The War of Words


Only days after he was ushered in as Britain’s new prime Minister, Gordon Brown embarked on a fresh battle in the war of words against terrorists, instructing his cabinet to drop the use of such terms as “the war on terror” and “Muslim terrorists.”

In doing so Brown not only distinguished himself from his predecessor, Tony Blair, who was mocked in the British media as George Bush’s “lapdog,” but charted a new course in Britain’s quest to win the hearts and minds of its burgeoning young Muslims.

Short of uprooting terrorism forcefully, the war of words is the most important battle against radicals, who prey on the unsuspecting Muslim youth and recruit them, using humiliation as a demagogue. The terrorists’ main arsenal is their propaganda machine. It’s only fitting to counter with a much-stronger but deft approach.

The term “Muslim terrorists” fits the terrorists’ humiliation appeal in that youngsters are told that “infidels are insulting the tenets of your faith.”

Britain’s news Home Secretary, Jacqui Smith, told the Daily Express that “terrorists are criminals, whose victims come from all walks of life, communities and religions. Terrorists attack the values shared by all law-abiding citizens. As a Government, as communities, as individuals, we need to ensure that the message of the terrorists is rejected.”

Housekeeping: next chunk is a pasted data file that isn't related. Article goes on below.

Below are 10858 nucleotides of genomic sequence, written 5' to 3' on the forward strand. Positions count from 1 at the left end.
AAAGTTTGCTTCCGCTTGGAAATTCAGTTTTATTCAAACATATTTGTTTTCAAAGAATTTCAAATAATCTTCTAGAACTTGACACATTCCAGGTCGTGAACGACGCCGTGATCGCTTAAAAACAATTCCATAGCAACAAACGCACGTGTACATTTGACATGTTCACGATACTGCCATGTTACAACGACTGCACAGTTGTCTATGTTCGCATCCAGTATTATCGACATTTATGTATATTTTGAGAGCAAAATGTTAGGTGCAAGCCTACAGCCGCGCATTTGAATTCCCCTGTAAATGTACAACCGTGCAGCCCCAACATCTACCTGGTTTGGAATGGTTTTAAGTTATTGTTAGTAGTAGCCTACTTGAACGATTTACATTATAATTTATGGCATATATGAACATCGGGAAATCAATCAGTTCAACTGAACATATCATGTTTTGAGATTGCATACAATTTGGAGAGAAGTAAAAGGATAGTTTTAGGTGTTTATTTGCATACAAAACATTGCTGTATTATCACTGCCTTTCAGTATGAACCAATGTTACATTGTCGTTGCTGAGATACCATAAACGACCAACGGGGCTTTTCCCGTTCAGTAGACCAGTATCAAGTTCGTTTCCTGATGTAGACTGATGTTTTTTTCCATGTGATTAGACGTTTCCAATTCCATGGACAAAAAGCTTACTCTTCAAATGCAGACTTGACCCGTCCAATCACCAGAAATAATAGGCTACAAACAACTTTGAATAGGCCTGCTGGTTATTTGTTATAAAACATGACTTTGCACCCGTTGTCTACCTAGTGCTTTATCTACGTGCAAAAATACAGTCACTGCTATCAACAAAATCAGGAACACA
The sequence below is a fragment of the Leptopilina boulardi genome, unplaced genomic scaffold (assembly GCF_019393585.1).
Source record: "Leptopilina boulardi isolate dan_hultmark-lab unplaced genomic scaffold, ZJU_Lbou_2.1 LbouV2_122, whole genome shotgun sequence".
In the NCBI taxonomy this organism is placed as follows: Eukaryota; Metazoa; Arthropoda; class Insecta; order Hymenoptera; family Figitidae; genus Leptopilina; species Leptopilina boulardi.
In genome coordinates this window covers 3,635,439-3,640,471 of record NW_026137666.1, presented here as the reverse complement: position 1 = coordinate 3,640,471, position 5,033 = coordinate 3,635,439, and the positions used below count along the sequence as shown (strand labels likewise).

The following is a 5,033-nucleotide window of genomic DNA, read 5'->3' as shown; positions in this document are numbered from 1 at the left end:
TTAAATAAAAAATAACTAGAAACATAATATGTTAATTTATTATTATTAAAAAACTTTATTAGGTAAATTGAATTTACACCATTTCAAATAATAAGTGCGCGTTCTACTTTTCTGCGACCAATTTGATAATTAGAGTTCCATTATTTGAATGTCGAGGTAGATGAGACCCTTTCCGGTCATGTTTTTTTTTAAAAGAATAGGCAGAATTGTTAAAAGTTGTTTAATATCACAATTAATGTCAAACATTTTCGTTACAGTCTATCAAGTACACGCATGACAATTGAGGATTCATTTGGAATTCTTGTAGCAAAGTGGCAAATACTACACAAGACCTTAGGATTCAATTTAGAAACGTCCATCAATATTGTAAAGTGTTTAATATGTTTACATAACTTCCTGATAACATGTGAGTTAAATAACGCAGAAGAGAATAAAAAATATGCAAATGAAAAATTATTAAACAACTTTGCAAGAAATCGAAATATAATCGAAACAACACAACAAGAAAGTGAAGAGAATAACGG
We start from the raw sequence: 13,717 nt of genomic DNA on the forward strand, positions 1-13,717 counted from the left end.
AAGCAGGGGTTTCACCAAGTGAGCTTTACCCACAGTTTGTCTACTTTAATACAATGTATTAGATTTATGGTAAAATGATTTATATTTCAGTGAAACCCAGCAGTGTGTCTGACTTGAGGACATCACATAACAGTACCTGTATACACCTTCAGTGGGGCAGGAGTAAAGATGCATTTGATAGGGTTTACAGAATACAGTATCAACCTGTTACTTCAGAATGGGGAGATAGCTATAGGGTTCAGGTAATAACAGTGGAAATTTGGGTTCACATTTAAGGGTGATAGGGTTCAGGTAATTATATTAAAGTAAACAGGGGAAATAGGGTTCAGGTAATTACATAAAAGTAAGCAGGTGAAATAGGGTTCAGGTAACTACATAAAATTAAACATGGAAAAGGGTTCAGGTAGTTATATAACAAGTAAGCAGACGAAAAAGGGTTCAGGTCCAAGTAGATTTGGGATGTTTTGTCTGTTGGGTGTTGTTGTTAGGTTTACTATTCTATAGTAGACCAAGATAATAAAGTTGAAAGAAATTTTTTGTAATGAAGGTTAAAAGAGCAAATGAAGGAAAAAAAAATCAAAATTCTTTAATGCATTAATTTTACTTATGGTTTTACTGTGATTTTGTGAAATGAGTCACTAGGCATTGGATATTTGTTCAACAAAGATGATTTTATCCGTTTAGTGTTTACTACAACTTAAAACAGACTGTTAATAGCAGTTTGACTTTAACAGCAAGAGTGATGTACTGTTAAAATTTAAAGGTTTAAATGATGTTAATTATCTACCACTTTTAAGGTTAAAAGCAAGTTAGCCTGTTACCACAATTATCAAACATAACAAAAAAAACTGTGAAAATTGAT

That rejection begins with winning the hearts of the very youth who feel disenfranchised by their own society. By assigning terrorists the adjective “Muslim,” the society gave terrorists the ammunition to hone their evil message.

Separating the two mutually exclusive words of “Muslim” and “terrorist” helps many Muslims to unequivocally reject the latter word while embracing the former. And that’s where the lines of the battle against terrorists will be drawn.

As soon as Brown announced this strategic move, more Muslim organizations, who long felt reluctant to jump on the “war on terror” wagon, have deviated from their positions and urged their members to join the law enforcement to isolate “criminal” terrorists.

In addition to being a sound public policy, Brown’s move is in sync with the British people’s overwhelming disdain for the Bush administration’s approach to the so-called “war on terror.” Smith, who called the new move an attempt to take “a conciliatory tone,” told the Daily Express that the “war on terror” reflects the Bush-Blair era – from which Brown’s government is doing all it can to divorce itself.

Here in the U.S., former Sen. John Edwards is so far the only presidential candidate who has shown the courage to rebut the Bush administration by deeming the “war on terror” nothing more than a ” Bush’s bumper sticker.”

Former New York Mayor Rudy Giuliani, a Republican presidential hopeful, pressed Democrats to use the term “Islamic terrorism” or else…be seen as soft on what appears to define his bid for president: the “war on terror.”

At the YearlyKos convention in Chicago two weeks ago, Sen. Hillary Clinton and Sen. Barack Obama, the other “top-tier” Democratic candidates, shied away from Edwards’ characterization of the “war on terror.”

I don’t recall what Obama said on that particular point; Clinton talked about the issue but offered no new ideas. She didn’t disagree with Edwards entirely, but she didn’t agree with Bush and Cheney either.

Go figure.